Puslapio vaizdai

The mother's teaching was so impressed upon one son that he early determined to keep account of his contributions and to give a thousand dollars to the Lord in order that he might overcome the mean and stingy spirit which his mother had described and which he believed possessed him. The amount was twice as much as the mother and all the children were worth. The mother was surprised and gratified at the son's announcement of his purpose, but she did not expect that he would ever be able to carry it out. But that son astonished and delighted his mother before her death by bringing her his accounts, showing that he had paid a thousand dollars into the Lord's treasury. The industry and self-denial and system developed by this struggle became, with the blessing of God, the foundation of a successful business career. This man has completed the larger but not more difficult task of raising his gift of a thousand dollars to the Lord to a gift of one hundred thousand dollars to the Lord. By his life and gifts. probably he has done more for the church and the kingdom in the city where he lives than any minister who has served that city during his life time. How blessed is such a partnership with God! Upon the other hand, a brother of this man, who would not learn self-denial and thus become rich toward God, has become so reduced financially by his vices that for fifteen years he has been a pensioner on his more generous brother.


The devil is a poor paymaster. You can multiply by the score cases similar to the above. You all know people who have been ruined by their extravagance. It is indeed possible that a few unsystematic, impulsive givers have occasionally subscribed too much for church enterprises. But you cannot name one systematic, conscientions tither who, by his own testimony, or in your own calm judgment, has suffered permanent financial loss by tithing. The Jews are the only people who through systematic, voluntary gifts have ever approached the tithe; they furnish fewer candidates for the almshouse than any other people, and they are confessedly the most successful people financially on earth. Here is the scientific test of experiment. Nine-tenths plus God are more than ten-tenths without Him.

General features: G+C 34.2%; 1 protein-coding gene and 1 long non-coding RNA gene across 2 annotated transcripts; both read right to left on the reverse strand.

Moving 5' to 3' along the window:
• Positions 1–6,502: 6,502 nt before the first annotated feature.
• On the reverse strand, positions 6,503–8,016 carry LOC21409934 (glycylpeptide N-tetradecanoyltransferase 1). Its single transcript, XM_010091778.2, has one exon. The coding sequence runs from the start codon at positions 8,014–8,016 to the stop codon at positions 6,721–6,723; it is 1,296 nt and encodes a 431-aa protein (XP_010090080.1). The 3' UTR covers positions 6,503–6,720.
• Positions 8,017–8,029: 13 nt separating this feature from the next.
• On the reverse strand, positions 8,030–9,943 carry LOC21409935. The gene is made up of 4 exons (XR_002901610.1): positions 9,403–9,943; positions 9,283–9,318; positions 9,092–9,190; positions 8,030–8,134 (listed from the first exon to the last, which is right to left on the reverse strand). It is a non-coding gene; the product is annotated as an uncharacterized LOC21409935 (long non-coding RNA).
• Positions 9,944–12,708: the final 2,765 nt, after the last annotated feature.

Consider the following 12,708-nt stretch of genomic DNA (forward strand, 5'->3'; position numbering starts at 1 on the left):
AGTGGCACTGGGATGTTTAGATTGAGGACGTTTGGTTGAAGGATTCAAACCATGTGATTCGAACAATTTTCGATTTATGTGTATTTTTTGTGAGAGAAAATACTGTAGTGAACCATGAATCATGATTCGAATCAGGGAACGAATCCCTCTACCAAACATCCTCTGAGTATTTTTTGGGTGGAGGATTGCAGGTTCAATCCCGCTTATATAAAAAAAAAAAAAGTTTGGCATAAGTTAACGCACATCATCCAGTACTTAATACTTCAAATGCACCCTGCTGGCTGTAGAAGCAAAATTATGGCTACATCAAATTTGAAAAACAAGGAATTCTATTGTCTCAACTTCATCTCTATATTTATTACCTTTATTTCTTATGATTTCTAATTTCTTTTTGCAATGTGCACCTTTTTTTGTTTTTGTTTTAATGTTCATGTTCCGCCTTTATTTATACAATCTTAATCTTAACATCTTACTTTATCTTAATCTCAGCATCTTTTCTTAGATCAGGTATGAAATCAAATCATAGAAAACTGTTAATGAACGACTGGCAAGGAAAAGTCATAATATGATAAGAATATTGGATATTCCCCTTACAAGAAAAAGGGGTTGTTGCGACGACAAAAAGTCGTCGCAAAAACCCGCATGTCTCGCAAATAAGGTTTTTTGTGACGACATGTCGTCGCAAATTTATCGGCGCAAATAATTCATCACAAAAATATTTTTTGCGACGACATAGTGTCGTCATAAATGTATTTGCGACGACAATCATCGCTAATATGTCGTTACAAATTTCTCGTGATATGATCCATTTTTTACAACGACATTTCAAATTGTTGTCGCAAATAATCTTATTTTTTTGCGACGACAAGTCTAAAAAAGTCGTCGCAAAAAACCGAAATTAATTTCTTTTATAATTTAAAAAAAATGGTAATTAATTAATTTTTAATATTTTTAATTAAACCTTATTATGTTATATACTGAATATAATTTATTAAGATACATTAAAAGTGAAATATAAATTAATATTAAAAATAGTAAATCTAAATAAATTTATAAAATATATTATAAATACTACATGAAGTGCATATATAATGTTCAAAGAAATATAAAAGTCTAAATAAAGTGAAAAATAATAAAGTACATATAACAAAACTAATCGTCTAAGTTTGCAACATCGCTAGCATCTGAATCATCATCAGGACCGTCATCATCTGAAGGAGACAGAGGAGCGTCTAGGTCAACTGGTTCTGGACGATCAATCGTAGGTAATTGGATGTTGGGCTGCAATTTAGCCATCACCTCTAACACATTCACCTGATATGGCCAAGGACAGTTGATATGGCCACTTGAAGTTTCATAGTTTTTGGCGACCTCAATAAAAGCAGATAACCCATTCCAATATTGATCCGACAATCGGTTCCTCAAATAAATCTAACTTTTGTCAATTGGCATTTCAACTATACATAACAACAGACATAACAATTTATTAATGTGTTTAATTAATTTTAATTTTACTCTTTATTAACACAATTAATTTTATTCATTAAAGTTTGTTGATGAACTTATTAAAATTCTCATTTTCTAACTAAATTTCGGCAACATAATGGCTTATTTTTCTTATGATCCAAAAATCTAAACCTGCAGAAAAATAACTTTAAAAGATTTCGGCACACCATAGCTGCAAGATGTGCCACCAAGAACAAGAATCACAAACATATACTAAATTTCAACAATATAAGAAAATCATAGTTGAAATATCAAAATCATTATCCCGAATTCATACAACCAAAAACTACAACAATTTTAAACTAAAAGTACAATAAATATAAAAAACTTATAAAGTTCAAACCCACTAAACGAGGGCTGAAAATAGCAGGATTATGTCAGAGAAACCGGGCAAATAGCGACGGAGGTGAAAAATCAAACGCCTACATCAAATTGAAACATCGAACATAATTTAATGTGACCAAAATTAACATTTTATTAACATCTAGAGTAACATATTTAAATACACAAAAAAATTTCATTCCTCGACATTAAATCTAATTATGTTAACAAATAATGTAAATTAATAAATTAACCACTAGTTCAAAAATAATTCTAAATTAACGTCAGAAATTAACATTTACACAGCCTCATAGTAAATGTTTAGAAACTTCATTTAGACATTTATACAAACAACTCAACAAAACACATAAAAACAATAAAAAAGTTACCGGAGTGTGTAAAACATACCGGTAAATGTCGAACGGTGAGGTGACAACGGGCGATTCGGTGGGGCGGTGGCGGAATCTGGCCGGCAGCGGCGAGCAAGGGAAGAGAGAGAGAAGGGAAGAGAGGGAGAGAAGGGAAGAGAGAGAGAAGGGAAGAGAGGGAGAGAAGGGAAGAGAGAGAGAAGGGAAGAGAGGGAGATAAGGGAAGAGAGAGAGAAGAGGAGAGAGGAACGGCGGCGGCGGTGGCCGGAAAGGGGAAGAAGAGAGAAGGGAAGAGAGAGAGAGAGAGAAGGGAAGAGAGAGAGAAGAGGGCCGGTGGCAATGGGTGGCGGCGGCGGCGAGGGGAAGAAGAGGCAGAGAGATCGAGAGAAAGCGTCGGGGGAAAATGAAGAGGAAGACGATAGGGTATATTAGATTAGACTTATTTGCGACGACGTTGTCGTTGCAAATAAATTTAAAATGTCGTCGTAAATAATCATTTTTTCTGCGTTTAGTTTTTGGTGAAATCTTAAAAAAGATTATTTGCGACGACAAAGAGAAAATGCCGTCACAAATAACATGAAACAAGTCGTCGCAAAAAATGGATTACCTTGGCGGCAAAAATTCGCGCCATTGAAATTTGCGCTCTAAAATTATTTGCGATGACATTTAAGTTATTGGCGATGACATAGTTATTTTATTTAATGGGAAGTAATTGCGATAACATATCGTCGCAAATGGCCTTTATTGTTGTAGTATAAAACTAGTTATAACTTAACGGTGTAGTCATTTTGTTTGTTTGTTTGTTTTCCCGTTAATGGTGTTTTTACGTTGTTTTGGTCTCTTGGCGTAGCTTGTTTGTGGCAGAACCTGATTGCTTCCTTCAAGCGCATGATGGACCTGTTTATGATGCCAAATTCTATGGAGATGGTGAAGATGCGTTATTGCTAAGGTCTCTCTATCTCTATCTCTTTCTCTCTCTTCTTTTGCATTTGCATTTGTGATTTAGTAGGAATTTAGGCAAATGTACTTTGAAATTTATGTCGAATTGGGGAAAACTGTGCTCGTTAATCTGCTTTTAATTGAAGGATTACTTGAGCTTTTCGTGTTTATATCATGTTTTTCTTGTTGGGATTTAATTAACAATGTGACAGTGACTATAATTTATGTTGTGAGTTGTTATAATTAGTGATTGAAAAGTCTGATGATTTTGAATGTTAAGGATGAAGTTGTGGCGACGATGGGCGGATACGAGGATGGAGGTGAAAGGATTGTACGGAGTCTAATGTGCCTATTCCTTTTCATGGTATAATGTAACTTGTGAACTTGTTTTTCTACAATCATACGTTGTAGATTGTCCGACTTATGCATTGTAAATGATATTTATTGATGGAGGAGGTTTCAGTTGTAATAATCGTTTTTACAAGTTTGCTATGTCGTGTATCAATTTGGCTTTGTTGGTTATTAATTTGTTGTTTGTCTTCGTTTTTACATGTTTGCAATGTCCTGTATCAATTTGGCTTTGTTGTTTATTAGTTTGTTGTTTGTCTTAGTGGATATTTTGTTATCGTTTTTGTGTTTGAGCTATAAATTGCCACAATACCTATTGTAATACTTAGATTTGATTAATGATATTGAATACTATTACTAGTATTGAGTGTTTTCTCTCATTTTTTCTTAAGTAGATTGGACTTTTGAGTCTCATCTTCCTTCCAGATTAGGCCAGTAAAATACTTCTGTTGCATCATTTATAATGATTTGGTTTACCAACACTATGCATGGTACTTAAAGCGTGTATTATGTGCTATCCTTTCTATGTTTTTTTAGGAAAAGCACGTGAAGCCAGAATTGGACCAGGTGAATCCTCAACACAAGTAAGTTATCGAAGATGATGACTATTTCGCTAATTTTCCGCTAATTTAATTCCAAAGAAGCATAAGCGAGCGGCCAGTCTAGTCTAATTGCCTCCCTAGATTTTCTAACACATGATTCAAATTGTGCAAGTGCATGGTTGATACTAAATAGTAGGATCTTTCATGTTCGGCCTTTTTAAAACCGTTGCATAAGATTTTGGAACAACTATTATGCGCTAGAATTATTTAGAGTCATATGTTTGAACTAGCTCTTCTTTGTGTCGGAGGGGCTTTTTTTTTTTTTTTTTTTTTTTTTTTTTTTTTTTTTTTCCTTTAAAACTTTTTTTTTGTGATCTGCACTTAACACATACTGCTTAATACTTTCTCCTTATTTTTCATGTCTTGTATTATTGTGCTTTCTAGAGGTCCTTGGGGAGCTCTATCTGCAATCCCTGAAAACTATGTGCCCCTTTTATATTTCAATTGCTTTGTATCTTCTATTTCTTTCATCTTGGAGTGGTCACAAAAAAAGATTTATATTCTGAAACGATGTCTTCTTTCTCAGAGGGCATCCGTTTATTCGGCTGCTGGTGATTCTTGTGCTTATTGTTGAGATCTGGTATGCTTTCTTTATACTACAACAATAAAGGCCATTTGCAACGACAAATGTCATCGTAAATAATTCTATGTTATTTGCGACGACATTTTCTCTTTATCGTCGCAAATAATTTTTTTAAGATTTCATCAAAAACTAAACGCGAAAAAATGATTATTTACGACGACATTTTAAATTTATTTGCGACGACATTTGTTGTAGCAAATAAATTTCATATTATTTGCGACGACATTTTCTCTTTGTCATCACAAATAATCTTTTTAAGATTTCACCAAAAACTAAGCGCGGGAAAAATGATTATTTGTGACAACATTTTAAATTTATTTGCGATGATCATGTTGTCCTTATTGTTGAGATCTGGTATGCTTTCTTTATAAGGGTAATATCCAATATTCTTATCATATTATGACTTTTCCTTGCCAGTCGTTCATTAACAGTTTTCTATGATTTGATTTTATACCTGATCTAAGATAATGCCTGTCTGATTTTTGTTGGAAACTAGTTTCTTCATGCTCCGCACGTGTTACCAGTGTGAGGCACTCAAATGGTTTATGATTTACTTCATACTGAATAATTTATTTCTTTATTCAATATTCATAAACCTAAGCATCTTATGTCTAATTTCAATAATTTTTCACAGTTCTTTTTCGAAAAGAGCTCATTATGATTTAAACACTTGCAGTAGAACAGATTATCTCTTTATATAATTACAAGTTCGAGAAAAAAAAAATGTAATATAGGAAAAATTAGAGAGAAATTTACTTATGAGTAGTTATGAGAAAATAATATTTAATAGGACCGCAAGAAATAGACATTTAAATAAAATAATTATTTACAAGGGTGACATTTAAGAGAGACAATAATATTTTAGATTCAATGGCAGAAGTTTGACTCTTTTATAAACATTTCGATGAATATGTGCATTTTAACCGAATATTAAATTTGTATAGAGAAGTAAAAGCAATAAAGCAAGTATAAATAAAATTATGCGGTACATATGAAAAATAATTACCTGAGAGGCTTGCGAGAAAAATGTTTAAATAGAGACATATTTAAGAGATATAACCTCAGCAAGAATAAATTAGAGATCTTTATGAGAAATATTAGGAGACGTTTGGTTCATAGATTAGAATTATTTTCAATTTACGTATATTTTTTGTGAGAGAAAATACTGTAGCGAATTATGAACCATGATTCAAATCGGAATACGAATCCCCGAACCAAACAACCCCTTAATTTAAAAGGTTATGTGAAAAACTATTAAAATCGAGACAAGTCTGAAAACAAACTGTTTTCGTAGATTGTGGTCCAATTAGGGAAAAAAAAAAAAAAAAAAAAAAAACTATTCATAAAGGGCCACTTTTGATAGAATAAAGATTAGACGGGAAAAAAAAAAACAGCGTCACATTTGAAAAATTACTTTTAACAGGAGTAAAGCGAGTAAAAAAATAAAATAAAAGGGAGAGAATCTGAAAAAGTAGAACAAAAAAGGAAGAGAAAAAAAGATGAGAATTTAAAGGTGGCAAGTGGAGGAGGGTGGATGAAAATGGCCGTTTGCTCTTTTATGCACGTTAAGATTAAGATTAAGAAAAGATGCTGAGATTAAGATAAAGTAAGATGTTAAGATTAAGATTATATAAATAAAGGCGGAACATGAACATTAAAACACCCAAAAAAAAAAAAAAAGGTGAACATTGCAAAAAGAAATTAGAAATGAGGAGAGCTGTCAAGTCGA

Trashilhamo (Story of a Tibetan Lassie).

A Study of Tibetan Character, Life, Customs, History, Etc.



(All rights reserved to the author.)

RASHILHAMO, her two brothers, Tsering (long life) and Norbo (jewel), and servants were sleeping 'neath their warm sheep skin gowns on the floor of the big kitchen, when from the adjoining little room a loud voice was heard. It awoke nearly all the sleepers, though meant only for Gezang (good conduct), the young man-servant. It was the voice of Dorje Semden (Dorje, true-hearted), the local chief of this beautiful highland valley of Bamehgong, lying about 12,000 feet above sea level and forming still the main entrance into Central Tibet. The nearest place of any importance is Batang, that historic spot in East Tibet. It was still dark, and the chief was calling Gezang up to feed the horses.